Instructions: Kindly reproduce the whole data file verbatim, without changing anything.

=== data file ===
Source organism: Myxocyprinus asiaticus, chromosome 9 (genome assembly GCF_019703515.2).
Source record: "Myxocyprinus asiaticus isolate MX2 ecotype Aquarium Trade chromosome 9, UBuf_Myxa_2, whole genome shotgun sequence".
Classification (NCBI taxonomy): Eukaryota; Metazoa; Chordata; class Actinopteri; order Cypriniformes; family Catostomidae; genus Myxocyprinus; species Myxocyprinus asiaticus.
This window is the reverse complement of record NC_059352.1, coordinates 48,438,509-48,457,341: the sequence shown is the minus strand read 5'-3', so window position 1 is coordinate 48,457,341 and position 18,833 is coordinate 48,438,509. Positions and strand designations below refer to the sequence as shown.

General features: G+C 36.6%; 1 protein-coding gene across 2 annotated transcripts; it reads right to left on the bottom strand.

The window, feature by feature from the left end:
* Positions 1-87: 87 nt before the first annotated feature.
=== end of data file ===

Source organism: Myxocyprinus asiaticus, chromosome 9 (genome assembly GCF_019703515.2).
Source record: "Myxocyprinus asiaticus isolate MX2 ecotype Aquarium Trade chromosome 9, UBuf_Myxa_2, whole genome shotgun sequence".
Classification (NCBI taxonomy): Eukaryota; Metazoa; Chordata; class Actinopteri; order Cypriniformes; family Catostomidae; genus Myxocyprinus; species Myxocyprinus asiaticus.
This window is the reverse complement of record NC_059352.1, coordinates 48,438,509-48,457,341: the sequence shown is the minus strand read 5'-3', so window position 1 is coordinate 48,457,341 and position 18,833 is coordinate 48,438,509. Positions and strand designations below refer to the sequence as shown.

General features: G+C 36.6%; 1 protein-coding gene across 2 annotated transcripts; it reads right to left on the bottom strand.

The window, feature by feature from the left end:
* Positions 1-87: 87 nt before the first annotated feature.